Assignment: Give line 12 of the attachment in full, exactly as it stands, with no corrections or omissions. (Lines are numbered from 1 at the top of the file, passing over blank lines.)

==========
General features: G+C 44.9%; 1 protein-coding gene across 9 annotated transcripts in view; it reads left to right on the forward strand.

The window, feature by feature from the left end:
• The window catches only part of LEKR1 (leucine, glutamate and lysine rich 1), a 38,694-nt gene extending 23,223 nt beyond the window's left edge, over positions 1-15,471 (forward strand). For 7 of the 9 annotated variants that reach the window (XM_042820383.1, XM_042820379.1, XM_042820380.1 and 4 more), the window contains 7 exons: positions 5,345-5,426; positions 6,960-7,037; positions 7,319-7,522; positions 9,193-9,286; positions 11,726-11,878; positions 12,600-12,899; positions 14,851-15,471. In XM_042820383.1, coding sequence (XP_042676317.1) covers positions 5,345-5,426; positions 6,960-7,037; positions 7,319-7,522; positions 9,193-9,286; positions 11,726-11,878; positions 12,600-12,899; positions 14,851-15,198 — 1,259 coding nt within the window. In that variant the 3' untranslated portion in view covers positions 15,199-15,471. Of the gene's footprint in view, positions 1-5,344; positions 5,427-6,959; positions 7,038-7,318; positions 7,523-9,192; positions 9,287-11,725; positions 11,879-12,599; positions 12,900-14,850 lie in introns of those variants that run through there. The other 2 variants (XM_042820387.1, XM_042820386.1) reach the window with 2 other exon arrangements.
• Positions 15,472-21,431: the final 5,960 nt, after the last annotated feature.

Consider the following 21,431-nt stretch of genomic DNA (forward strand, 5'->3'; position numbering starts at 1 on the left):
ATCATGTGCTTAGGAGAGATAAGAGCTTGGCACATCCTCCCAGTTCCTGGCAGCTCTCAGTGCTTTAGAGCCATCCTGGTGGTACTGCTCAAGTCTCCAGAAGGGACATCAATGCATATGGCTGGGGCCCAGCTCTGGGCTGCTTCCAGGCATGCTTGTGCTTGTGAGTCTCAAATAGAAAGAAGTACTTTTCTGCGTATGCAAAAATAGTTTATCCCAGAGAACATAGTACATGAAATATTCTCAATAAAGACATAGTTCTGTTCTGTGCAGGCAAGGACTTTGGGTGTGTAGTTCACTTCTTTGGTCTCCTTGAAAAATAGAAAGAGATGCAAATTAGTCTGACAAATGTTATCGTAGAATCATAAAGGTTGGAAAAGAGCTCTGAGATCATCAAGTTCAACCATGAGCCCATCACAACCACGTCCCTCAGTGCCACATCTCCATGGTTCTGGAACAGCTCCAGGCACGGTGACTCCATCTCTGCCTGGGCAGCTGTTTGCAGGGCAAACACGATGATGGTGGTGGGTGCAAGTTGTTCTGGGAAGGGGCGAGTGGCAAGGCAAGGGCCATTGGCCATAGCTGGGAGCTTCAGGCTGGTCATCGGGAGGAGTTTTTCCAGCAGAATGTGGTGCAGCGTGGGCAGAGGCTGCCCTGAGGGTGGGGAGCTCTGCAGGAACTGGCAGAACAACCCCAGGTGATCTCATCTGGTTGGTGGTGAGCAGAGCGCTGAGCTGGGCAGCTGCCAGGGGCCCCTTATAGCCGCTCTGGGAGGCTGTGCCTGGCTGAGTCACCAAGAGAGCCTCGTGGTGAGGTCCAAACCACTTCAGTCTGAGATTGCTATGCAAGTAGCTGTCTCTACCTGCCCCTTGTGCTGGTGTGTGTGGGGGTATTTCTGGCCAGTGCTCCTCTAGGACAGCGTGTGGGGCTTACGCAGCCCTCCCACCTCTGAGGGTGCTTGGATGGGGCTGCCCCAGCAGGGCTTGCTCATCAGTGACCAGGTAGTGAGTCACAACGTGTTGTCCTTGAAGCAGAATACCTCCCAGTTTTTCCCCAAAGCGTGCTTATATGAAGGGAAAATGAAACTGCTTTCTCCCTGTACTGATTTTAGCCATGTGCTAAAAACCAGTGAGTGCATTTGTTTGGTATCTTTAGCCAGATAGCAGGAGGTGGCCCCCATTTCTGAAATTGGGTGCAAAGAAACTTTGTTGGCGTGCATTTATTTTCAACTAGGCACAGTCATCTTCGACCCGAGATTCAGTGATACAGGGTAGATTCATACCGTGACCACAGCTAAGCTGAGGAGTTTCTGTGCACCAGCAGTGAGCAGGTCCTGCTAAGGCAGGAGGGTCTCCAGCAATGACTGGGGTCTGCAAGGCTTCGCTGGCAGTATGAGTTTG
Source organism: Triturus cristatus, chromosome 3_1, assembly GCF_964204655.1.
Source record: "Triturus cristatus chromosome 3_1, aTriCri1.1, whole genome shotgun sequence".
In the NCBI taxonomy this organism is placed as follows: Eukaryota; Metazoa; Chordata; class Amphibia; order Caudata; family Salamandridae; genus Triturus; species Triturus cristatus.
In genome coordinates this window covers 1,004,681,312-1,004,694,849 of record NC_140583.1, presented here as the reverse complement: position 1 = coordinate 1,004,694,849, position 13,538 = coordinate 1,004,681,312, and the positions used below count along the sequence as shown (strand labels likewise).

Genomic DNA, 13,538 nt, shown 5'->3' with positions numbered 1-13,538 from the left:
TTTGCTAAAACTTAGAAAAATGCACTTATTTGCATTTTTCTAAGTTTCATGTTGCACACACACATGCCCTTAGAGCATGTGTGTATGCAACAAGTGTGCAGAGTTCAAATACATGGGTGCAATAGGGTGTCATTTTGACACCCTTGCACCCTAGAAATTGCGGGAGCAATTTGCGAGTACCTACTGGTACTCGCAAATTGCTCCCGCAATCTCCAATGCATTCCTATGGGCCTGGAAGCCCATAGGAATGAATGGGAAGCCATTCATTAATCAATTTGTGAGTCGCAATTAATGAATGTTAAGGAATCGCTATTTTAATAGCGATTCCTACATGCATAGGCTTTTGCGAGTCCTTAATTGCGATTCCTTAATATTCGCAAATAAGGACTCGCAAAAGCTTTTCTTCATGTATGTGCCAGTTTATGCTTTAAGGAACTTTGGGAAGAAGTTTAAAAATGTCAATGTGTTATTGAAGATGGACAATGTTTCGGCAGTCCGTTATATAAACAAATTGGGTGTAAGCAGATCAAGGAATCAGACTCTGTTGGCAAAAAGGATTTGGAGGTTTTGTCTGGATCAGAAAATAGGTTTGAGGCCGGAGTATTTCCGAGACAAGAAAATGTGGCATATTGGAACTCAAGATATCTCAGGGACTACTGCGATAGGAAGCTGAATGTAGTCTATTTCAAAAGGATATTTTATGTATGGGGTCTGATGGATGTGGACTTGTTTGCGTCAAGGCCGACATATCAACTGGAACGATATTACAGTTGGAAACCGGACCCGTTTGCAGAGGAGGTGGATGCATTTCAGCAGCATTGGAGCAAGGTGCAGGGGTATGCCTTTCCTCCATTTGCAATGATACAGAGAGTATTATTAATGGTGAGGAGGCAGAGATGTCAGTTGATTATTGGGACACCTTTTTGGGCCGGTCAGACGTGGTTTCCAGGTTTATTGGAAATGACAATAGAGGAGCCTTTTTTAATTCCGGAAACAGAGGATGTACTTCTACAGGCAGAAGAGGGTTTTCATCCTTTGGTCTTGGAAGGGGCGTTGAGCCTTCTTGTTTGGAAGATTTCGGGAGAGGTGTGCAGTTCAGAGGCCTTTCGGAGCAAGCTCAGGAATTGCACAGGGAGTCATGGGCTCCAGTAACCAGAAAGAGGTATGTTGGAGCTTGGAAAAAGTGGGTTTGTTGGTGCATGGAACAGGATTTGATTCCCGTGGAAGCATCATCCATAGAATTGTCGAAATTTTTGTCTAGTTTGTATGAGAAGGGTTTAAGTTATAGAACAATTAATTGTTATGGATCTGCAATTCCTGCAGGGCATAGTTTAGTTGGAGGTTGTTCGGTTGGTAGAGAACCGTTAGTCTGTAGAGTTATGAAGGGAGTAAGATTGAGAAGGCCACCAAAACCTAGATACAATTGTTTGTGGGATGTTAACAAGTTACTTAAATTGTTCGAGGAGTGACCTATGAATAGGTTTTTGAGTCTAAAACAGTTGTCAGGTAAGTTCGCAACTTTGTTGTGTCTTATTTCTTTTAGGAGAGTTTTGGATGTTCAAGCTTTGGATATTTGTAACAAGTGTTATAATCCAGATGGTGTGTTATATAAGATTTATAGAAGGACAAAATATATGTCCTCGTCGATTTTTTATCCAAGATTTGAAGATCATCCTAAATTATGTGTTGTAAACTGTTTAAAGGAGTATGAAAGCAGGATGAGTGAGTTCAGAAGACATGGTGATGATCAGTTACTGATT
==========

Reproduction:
TTTGCTAAAACTTAGAAAAATGCACTTATTTGCATTTTTCTAAGTTTCATGTTGCACACACACATGCCCTTAGAGCATGTGTGTATGCAACAAGTGTGCAGAGTTCAAATACATGGGTGCAATAGGGTGTCATTTTGACACCCTTGCACCCTAGAAATTGCGGGAGCAATTTGCGAGTACCTACTGGTACTCGCAAATTGCTCCCGCAATCTCCAATGCATTCCTATGGGCCTGGAAGCCCATAGGAATGAATGGGAAGCCATTCATTAATCAATTTGTGAGTCGCAATTAATGAATGTTAAGGAATCGCTATTTTAATAGCGATTCCTACATGCATAGGCTTTTGCGAGTCCTTAATTGCGATTCCTTAATATTCGCAAATAAGGACTCGCAAAAGCTTTTCTTCATGTATGTGCCAGTTTATGCTTTAAGGAACTTTGGGAAGAAGTTTAAAAATGTCAATGTGTTATTGAAGATGGACAATGTTTCGGCAGTCCGTTATATAAACAAATTGGGTGTAAGCAGATCAAGGAATCAGACTCTGTTGGCAAAAAGGATTTGGAGGTTTTGTCTGGATCAGAAAATAGGTTTGAGGCCGGAGTATTTCCGAGACAAGAAAATGTGGCATATTGGAACTCAAGATATCTCAGGGACTACTGCGATAGGAAGCTGAATGTAGTCTATTTCAAAAGGATATTTTATGTATGGGGTCTGATGGATGTGGACTTGTTTGCGTCAAGGCCGACATATCAACTGGAACGATATTACAGTTGGAAACCGGACCCGTTTGCAGAGGAGGTGGATGCATTTCAGCAGCATTGGAGCAAGGTGCAGGGGTATGCCTTTCCTCCATTTGCAATGATACAGAGAGTATTATTAATGGTGAGGAGGCAGAGATGTCAGTTGATTATTGGGACACCTTTTTGGGCCGGTCAGACGTGGTTTCCAGGTTTATTGGAAATGACAATAGAGGAGCCTTTTTTAATTCCGGAAACAGAGGATGTACTTCTACAGGCAGAAGAGGGTTTTCATCCTTTGGTCTTGGAAGGGGCGTTGAGCCTTCTTGTTTGGAAGATTTCGGGAGAGGTGTGCAGTTCAGAGGCCTTTCGGAGCAAGCTCAGGAATTGCACAGGGAGTCATGGGCTCCAGTAACCAGAAAGAGGTATGTTGGAGCTTGGAAAAAGTGGGTTTGTTGGTGCATGGAACAGGATTTGATTCCCGTGGAAGCATCATCCATAGAATTGTCGAAATTTTTGTCTAGTTTGTATGAGAAGGGTTTAAGTTATAGAACAATTAATTGTTATGGATCTGCAATTCCTGCAGGGCATAGTTTAGTTGGAGGTTGTTCGGTTGGTAGAGAACCGTTAGTCTGTAGAGTTATGAAGGGAGTAAGATTGAGAAGGCCACCAAAACCTAGATACAATTGTTTGTGGGATGTTAACAAGTTACTTAAATTGTTCGAGGAGTGACCTATGAATAGGTTTTTGAGTCTAAAACAGTTGTCAGGTAAGTTCGCAACTTTGTTGTGTCTTATTTCTTTTAGGAGAGTTTTGGATGTTCAAGCTTTGGATATTTGTAACAAGTGTTATAATCCAGATGGTGTGTTATATAAGATTTATAGAAGGACAAAATATATGTCCTCGTCGATTTTTTATCCAAGATTTGAAGATCATCCTAAATTATGTGTTGTAAACTGTTTAAAGGAGTATGAAAGCAGGATGAGTGAGTTCAGAAGACATGGTGATGATCAGTTACTGATT